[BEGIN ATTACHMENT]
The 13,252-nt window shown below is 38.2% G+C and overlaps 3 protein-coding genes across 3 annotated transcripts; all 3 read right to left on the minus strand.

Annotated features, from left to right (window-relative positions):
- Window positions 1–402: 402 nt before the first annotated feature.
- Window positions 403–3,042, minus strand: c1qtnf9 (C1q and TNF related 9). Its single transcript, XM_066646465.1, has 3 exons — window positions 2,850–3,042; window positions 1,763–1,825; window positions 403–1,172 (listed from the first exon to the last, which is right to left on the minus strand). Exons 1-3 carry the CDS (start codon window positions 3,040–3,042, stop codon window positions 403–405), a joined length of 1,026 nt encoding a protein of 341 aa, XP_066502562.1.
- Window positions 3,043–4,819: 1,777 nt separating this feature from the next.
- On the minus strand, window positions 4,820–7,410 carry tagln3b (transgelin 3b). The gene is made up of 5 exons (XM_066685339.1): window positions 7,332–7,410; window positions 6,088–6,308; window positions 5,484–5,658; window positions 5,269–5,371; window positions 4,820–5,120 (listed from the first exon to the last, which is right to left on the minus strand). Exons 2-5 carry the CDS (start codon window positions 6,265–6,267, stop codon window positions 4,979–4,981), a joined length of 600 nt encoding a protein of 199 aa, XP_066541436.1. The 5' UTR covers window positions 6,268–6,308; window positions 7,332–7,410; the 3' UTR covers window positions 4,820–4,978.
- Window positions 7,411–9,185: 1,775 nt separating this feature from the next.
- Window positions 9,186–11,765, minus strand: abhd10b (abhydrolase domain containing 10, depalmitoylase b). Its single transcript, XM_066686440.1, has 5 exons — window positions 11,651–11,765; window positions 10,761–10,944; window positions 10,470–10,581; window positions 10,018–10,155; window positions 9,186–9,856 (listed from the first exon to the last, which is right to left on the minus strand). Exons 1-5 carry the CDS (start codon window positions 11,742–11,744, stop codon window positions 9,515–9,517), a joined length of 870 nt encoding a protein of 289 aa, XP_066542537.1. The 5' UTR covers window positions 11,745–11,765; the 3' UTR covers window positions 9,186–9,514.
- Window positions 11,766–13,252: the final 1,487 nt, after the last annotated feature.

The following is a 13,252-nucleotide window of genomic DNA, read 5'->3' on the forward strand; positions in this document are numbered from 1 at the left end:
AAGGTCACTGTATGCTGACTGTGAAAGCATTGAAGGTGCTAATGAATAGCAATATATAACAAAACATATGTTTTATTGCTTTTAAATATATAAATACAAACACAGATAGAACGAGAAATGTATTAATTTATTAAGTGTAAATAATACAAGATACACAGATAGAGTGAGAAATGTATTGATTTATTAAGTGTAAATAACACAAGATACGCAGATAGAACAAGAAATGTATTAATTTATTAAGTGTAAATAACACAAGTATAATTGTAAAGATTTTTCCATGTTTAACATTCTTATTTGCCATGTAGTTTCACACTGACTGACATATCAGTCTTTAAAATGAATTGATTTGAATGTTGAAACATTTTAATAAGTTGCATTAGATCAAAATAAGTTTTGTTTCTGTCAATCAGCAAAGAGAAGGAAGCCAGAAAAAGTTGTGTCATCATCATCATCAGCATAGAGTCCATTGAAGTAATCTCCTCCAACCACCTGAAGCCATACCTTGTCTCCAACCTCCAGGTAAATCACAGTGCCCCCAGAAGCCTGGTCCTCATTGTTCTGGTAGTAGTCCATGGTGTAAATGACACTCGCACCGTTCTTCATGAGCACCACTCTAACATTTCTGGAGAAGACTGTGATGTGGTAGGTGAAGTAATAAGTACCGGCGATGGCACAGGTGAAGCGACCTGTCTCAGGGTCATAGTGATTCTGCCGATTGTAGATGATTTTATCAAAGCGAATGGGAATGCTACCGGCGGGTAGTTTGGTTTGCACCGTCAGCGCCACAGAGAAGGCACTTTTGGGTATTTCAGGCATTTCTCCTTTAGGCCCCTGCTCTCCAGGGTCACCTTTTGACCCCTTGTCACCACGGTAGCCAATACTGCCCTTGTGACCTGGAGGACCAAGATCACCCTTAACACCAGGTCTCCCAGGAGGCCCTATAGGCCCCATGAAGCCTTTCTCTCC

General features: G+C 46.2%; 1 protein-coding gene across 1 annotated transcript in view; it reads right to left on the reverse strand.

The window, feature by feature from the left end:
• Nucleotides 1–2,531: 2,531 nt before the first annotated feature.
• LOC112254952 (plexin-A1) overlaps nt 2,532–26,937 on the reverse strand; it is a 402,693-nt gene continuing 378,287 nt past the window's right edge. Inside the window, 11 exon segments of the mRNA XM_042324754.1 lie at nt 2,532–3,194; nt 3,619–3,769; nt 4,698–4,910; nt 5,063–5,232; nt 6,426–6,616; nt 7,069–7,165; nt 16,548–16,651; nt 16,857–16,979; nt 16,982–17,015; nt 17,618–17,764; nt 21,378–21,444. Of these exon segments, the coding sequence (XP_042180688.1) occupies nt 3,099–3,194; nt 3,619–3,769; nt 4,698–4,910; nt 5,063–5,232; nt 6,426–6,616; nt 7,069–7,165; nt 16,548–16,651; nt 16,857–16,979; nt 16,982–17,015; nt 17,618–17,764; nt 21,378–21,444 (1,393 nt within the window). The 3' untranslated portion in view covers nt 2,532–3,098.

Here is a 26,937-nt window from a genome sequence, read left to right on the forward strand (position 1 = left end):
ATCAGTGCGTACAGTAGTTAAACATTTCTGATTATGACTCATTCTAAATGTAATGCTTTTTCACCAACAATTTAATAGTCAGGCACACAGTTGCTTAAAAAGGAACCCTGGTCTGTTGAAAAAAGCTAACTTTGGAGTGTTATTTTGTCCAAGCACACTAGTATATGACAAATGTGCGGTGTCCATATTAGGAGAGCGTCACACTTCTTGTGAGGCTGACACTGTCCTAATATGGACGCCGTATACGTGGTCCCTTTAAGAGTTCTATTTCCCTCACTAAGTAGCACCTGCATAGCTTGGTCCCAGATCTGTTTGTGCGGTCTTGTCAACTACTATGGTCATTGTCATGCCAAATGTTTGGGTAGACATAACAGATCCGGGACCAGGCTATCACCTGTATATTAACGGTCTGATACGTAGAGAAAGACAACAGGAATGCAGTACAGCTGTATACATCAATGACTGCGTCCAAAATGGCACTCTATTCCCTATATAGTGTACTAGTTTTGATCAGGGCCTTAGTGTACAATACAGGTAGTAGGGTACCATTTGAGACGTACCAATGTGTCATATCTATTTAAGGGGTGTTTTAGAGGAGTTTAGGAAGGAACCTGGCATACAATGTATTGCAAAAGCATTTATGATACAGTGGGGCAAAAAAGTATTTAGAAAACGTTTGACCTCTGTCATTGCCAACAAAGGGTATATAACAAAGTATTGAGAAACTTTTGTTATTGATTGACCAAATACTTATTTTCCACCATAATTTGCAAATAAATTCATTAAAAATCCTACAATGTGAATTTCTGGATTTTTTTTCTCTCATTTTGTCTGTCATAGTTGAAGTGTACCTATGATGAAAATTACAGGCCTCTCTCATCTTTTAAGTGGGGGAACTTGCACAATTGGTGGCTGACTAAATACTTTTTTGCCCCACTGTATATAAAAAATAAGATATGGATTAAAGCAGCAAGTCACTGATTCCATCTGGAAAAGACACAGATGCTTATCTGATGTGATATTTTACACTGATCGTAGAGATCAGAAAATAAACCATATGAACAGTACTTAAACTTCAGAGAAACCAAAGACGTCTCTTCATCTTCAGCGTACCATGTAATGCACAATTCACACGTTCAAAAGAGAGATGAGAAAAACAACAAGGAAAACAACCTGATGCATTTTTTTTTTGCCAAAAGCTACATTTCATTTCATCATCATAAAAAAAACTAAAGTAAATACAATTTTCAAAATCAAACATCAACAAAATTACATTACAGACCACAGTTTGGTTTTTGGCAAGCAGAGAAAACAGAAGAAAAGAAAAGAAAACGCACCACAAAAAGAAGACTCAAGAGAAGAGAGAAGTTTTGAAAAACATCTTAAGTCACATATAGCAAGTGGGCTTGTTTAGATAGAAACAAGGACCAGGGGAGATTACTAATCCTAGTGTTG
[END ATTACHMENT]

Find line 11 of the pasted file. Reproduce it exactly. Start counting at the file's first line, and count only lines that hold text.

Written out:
AAGGTCACTGTATGCTGACTGTGAAAGCATTGAAGGTGCTAATGAATAGCAATATATAACAAAACATATGTTTTATTGCTTTTAAATATATAAATACAAACACAGATAGAACGAGAAATGTATTAATTTATTAAGTGTAAATAATACAAGATACACAGATAGAGTGAGAAATGTATTGATTTATTAAGTGTAAATAACACAAGATACGCAGATAGAACAAGAAATGTATTAATTTATTAAGTGTAAATAACACAAGTATAATTGTAAAGATTTTTCCATGTTTAACATTCTTATTTGCCATGTAGTTTCACACTGACTGACATATCAGTCTTTAAAATGAATTGATTTGAATGTTGAAACATTTTAATAAGTTGCATTAGATCAAAATAAGTTTTGTTTCTGTCAATCAGCAAAGAGAAGGAAGCCAGAAAAAGTTGTGTCATCATCATCATCAGCATAGAGTCCATTGAAGTAATCTCCTCCAACCACCTGAAGCCATACCTTGTCTCCAACCTCCAGGTAAATCACAGTGCCCCCAGAAGCCTGGTCCTCATTGTTCTGGTAGTAGTCCATGGTGTAAATGACACTCGCACCGTTCTTCATGAGCACCACTCTAACATTTCTGGAGAAGACTGTGATGTGGTAGGTGAAGTAATAAGTACCGGCGATGGCACAGGTGAAGCGACCTGTCTCAGGGTCATAGTGATTCTGCCGATTGTAGATGATTTTATCAAAGCGAATGGGAATGCTACCGGCGGGTAGTTTGGTTTGCACCGTCAGCGCCACAGAGAAGGCACTTTTGGGTATTTCAGGCATTTCTCCTTTAGGCCCCTGCTCTCCAGGGTCACCTTTTGACCCCTTGTCACCACGGTAGCCAATACTGCCCTTGTGACCTGGAGGACCAAGATCACCCTTAACACCAGGTCTCCCAGGAGGCCCTATAGGCCCCATGAAGCCTTTCTCTCC